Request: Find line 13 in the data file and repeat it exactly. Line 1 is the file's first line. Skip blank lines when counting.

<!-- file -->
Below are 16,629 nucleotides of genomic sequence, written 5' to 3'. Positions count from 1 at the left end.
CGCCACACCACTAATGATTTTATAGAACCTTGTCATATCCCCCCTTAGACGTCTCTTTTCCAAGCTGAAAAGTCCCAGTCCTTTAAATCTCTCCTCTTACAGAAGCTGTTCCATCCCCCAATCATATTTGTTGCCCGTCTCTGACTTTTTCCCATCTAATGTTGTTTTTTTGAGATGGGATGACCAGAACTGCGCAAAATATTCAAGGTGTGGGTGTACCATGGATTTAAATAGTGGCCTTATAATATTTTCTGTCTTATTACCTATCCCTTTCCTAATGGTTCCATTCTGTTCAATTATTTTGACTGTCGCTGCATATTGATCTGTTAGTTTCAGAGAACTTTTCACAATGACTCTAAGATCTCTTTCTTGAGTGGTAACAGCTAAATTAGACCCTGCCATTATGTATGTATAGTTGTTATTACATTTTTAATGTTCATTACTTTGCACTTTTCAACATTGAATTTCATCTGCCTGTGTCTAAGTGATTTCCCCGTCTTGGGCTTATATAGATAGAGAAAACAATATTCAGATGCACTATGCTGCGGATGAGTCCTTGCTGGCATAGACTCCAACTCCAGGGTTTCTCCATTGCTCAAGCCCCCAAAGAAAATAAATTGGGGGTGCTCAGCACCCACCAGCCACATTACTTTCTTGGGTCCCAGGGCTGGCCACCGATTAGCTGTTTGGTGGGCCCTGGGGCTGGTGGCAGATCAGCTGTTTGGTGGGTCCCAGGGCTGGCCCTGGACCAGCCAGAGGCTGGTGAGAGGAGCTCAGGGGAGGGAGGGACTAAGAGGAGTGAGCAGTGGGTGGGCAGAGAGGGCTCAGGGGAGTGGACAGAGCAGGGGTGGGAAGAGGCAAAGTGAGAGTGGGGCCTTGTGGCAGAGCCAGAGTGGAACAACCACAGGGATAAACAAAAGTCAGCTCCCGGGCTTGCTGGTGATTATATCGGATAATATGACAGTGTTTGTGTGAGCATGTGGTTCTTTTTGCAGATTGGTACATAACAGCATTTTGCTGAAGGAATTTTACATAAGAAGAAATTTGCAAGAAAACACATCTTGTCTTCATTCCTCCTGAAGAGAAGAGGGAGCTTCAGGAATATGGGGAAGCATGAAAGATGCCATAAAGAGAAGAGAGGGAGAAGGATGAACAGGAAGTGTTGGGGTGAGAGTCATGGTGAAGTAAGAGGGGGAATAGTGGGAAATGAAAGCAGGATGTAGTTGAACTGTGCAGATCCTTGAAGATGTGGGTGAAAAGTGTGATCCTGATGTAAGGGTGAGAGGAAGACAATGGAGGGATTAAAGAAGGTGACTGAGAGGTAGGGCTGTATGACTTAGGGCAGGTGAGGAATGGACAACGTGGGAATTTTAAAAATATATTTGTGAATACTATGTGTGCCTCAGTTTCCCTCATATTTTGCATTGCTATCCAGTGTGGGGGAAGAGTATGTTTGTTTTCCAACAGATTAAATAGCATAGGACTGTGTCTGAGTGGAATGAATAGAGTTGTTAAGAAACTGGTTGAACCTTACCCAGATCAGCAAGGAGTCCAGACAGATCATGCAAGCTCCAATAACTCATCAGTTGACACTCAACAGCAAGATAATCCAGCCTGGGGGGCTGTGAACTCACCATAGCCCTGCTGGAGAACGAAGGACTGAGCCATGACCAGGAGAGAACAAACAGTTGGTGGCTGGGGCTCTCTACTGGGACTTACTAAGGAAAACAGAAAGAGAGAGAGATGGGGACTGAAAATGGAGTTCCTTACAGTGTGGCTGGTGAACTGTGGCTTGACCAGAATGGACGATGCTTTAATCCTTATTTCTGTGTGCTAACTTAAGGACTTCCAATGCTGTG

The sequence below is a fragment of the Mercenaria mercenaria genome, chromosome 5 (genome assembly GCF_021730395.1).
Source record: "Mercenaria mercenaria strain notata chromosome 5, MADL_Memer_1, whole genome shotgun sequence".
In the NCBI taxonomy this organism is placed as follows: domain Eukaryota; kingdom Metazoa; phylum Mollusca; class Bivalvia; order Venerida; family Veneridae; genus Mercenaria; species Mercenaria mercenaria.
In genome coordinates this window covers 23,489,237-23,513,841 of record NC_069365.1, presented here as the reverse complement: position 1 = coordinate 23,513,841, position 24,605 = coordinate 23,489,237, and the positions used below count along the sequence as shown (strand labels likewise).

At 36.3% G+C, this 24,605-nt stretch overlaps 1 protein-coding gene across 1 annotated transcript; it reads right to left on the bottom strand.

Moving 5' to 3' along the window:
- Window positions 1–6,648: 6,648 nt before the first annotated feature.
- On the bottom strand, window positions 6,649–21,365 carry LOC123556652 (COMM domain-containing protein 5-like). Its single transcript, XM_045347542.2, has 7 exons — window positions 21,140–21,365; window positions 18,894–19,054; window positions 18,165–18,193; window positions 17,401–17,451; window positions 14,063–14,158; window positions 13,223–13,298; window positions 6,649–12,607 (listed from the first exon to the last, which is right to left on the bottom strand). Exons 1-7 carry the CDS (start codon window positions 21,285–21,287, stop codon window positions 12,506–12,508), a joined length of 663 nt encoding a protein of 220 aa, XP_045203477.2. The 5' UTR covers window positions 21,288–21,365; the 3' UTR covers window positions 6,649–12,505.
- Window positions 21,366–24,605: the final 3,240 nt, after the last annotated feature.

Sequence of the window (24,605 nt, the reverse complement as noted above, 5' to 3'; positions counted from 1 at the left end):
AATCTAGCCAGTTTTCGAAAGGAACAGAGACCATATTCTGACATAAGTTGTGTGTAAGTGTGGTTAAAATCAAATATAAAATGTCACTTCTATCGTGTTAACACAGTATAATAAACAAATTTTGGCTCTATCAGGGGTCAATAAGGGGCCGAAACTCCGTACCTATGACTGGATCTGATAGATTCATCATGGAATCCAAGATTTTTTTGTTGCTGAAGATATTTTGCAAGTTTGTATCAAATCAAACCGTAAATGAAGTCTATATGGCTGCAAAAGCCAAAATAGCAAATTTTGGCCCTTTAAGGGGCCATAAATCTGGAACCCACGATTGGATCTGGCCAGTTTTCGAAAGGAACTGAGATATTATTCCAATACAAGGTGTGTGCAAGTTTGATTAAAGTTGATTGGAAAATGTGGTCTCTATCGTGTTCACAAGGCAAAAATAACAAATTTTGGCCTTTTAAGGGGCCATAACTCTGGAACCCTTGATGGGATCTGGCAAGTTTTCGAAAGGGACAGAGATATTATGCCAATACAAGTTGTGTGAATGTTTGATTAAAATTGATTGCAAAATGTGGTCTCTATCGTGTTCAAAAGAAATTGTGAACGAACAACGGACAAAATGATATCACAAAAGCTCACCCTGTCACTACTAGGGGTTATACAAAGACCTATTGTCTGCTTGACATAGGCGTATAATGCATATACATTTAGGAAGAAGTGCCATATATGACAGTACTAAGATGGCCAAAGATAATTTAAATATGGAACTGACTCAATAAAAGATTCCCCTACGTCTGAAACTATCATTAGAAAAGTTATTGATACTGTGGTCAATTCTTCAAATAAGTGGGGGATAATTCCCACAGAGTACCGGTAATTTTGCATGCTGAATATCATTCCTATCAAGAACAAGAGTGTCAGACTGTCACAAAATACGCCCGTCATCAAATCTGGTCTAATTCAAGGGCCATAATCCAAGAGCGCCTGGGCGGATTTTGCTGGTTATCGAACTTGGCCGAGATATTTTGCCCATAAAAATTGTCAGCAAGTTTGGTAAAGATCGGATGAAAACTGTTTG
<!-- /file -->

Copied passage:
AATCTAGCCAGTTTTCGAAAGGAACAGAGACCATATTCTGACATAAGTTGTGTGTAAGTGTGGTTAAAATCAAATATAAAATGTCACTTCTATCGTGTTAACACAGTATAATAAACAAATTTTGGCTCTATCAGGGGTCAATAAGGGGCCGAAACTCCGTACCTATGACTGGATCTGATAGATTCATCATGGAATCCAAGATTTTTTTGTTGCTGAAGATATTTTGCAAGTTTGTATCAAATCAAACCGTAAATGAAGTCTATATGGCTGCAAAAGCCAAAATAGCAAATTTTGGCCCTTTAAGGGGCCATAAATCTGGAACCCACGATTGGATCTGGCCAGTTTTCGAAAGGAACTGAGATATTATTCCAATACAAGGTGTGTGCAAGTTTGATTAAAGTTGATTGGAAAATGTGGTCTCTATCGTGTTCACAAGGCAAAAATAACAAATTTTGGCCTTTTAAGGGGCCATAACTCTGGAACCCTTGATGGGATCTGGCAAGTTTTCGAAAGGGACAGAGATATTATGCCAATACAAGTTGTGTGAATGTTTGATTAAAATTGATTGCAAAATGTGGTCTCTATCGTGTTCAAAAGAAATTGTGAACGAACAACGGACAAAATGATATCACAAAAGCTCACCCTGTCACTACTAGGGGTTATACAAAGACCTATTGTCTGCTTGACATAGGCGTATAATGCATATACATTTAGGAAGAAGTGCCATATATGACAGTACTAAGATGGCCAAAGATAATTTAAATATGGAACTGACTCAATAAAAGATTCCCCTACGTCTGAAACTATCATTAGAAAAGTTATTGATACTGTGGTCAATTCTTCAAATAAGTGGGGGATAATTCCCACAGAGTACCGGTAATTTTGCATGCTGAATATCATTCCTATCAAGAACAAGAGTGTCAGACTGTCACAAAATACGCCCGTCATCAAATCTGGTCTAATTCAAGGGCCATAATCCAAGAGCGCCTGGGCGGATTTTGCTGGTTATCGAACTTGGCCGAGATATTTTGCCCATAAAAATTGTCAGCAAGTTTGGTAAAGATCGGATGAAAACTGTTTG